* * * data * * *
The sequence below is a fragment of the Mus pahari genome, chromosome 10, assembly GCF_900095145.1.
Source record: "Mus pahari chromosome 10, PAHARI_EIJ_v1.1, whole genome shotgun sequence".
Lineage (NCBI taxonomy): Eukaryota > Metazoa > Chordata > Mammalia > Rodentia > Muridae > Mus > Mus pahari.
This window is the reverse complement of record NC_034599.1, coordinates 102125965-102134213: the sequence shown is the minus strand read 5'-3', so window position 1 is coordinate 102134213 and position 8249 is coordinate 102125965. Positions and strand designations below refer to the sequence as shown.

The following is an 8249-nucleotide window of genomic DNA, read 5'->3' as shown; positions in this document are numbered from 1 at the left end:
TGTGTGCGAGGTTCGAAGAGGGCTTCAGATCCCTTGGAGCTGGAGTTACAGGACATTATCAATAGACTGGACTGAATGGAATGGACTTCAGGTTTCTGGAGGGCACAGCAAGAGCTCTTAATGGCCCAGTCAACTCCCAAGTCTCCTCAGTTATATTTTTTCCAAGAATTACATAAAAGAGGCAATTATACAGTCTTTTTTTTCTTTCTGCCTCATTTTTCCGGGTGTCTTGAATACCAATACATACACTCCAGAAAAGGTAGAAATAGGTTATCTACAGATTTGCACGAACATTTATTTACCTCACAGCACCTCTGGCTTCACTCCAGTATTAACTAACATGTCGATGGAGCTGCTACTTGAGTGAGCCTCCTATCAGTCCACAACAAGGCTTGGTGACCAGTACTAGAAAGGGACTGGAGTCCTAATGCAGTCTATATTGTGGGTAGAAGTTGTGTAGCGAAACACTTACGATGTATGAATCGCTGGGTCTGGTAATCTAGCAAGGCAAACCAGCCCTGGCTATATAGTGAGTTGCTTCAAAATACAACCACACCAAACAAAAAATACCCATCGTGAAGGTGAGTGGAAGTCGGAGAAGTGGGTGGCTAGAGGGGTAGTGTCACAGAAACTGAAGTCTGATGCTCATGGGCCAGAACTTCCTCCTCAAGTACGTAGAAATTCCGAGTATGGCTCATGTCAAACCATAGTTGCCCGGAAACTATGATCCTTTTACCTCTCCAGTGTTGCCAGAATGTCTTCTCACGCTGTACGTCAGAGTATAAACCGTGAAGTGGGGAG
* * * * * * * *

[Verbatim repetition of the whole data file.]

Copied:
The sequence below is a fragment of the Mus pahari genome, chromosome 10, assembly GCF_900095145.1.
Source record: "Mus pahari chromosome 10, PAHARI_EIJ_v1.1, whole genome shotgun sequence".
Lineage (NCBI taxonomy): Eukaryota > Metazoa > Chordata > Mammalia > Rodentia > Muridae > Mus > Mus pahari.
This window is the reverse complement of record NC_034599.1, coordinates 102125965-102134213: the sequence shown is the minus strand read 5'-3', so window position 1 is coordinate 102134213 and position 8249 is coordinate 102125965. Positions and strand designations below refer to the sequence as shown.

The following is an 8249-nucleotide window of genomic DNA, read 5'->3' as shown; positions in this document are numbered from 1 at the left end:
TGTGTGCGAGGTTCGAAGAGGGCTTCAGATCCCTTGGAGCTGGAGTTACAGGACATTATCAATAGACTGGACTGAATGGAATGGACTTCAGGTTTCTGGAGGGCACAGCAAGAGCTCTTAATGGCCCAGTCAACTCCCAAGTCTCCTCAGTTATATTTTTTCCAAGAATTACATAAAAGAGGCAATTATACAGTCTTTTTTTTCTTTCTGCCTCATTTTTCCGGGTGTCTTGAATACCAATACATACACTCCAGAAAAGGTAGAAATAGGTTATCTACAGATTTGCACGAACATTTATTTACCTCACAGCACCTCTGGCTTCACTCCAGTATTAACTAACATGTCGATGGAGCTGCTACTTGAGTGAGCCTCCTATCAGTCCACAACAAGGCTTGGTGACCAGTACTAGAAAGGGACTGGAGTCCTAATGCAGTCTATATTGTGGGTAGAAGTTGTGTAGCGAAACACTTACGATGTATGAATCGCTGGGTCTGGTAATCTAGCAAGGCAAACCAGCCCTGGCTATATAGTGAGTTGCTTCAAAATACAACCACACCAAACAAAAAATACCCATCGTGAAGGTGAGTGGAAGTCGGAGAAGTGGGTGGCTAGAGGGGTAGTGTCACAGAAACTGAAGTCTGATGCTCATGGGCCAGAACTTCCTCCTCAAGTACGTAGAAATTCCGAGTATGGCTCATGTCAAACCATAGTTGCCCGGAAACTATGATCCTTTTACCTCTCCAGTGTTGCCAGAATGTCTTCTCACGCTGTACGTCAGAGTATAAACCGTGAAGTGGGGAG